April 15, 2003 2:17 PM PDT
Intel beats Wall Street estimates
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The chipmaker's net earnings for the quarter, which ended March 29, were $915 million, or 14 cents per share, on revenue of $6.75 billion. That compares with earnings of $936 million, or 14 cents per share, on revenue of $6.78 billion in the same period a year ago.
Analysts had expected Intel to earn a profit of 12 cents a share on revenue of $6.7 billion, according to a survey by earnings tracking firm First Call.
"Our financial performance for the quarter was solid, with our computing-related business performing better than expected and our flash business coming in below expectations," Intel CEO Craig Barrett said in a statement.
The company's Intel Architecture Business Group, or PC chip business, booked a revenue of $5.76 billion during the quarter, basically the same as one year ago. But its Wireless Computing and Communications Group showed a wider loss of $94 million, compared with $68 million for the same period a year ago.
During its midquarter update, Intel said PC processor sales were running at or slightly ahead of projections. But the company said a decision to increase prices on flash memory by between 20 percent and 40 percent backfired and reduced sales.
Intel's revenue outlook for the second quarter remains fuzzy, due to uncertainties about the global economy. But the company said it expects second-quarter revenue to come in between $6.4 billion and $7 billion.
Still, Intel executives were upbeat about the company's prospects when they joined a conference call following the earnings release.
Hitting the midpoint of its predicted second-quarter revenue range of $6.4 billion to $7 billion--something CFO Andy Bryant suggested is a possibility--would have Intel showing a 6 percent year over year increase in revenue, ahead of seasonal trends, Bryant said. The past few years have seen Intel's second-quarter revenue the same as, or down slightly from, the first quarter.
Intel has now seen revenue for the last two quarters come in at the high end of seasonal trends, which has the company feeling optimistic.
"We've seen something in the last two quarters we haven't seen in the last two-and-a-half years, which is two quarters (the fourth and first) that came in at the high-end of seasonality," Bryant said. "Does it feel like a recovery? No, but it feels modestly better."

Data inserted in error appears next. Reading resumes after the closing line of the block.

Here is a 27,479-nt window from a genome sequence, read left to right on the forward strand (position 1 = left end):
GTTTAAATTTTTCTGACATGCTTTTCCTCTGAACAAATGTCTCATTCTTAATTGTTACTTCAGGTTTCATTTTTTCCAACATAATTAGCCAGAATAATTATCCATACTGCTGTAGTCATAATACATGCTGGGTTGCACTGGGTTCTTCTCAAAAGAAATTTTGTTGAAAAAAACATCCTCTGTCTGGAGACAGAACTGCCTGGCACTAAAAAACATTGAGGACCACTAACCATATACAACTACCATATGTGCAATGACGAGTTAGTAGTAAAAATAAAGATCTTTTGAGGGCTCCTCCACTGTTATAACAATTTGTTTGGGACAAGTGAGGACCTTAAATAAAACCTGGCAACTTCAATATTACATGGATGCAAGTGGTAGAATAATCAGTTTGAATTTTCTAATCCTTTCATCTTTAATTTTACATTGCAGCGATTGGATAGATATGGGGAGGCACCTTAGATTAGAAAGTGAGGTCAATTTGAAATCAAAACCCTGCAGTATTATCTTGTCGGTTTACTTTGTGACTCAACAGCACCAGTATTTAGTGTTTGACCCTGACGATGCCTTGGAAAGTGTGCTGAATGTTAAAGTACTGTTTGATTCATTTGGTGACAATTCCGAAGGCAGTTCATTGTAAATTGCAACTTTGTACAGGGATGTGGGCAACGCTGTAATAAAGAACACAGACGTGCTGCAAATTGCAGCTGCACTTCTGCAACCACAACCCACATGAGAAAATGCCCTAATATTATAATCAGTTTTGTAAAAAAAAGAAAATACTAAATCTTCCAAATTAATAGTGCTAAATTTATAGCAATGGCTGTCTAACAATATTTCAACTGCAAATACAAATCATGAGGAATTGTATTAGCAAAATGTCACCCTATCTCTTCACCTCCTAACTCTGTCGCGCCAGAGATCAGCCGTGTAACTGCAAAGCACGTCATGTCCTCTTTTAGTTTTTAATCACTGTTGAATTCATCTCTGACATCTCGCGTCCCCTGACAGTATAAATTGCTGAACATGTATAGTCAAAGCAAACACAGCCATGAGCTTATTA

Bryant added, "I don't think it's a big change--because it's still within seasonal ranges--but it's certainly nice being at the upper end, versus the lower end of those ranges."
Indeed, signs of a wholesale PC recovery have yet to materialize, though there has been some pickup in corporate buying, especially in Western Europe, the executives indicated.
While Intel's first-quarter performance was good, it could have been better. Revenues from flash memory were disappointing after the chipmaker raised prices anticipating that the market would begin moving to new, higher-density chips that can store more date.
"In hindsight we may have miscalled the rapidity of that move," said Paul Otellini, Intel's president. "We're looking at a number of alternatives including pricing and re-engaging (customers) with lower density products."
While executives admit it may take a while for Intel to regain its footing in flash memory, they're certain PC products are headed in the right direction.
The chipmaker is transitioning to new processors that offer a better combination of battery life and performance for notebooks, and higher performance for desktop PCs. The switch-over began with the introduction of the Centrino family of chips for notebooks, last month.
The launch of a new family of chipsets for desktop PCs, including the 875P chipset that debuted earlier this week, will set the stage for higher-performance desktop processors, including Prescott, a successor to the Pentium 4 that is due later in the year.
Overall, analysts believe that Intel is in good shape, thanks to its newest processor, the Pentium M for notebooks, and relatively slow price reductions seen so far this year. Intel has only cut prices once on desktop Pentium 4 chips this year. However, the chipmaker is expected to lower prices again soon, when it delivers its new 3.2GHz Pentium 4.
"Despite missteps in flash, Intel remains the dominant microprocessor and flash manufacturer with increasing performance advantages in both markets," Joe Osha, a Merrill Lynch analyst, wrote in a report issued before Intel posted its results. "The company?s competitive positioning is improving."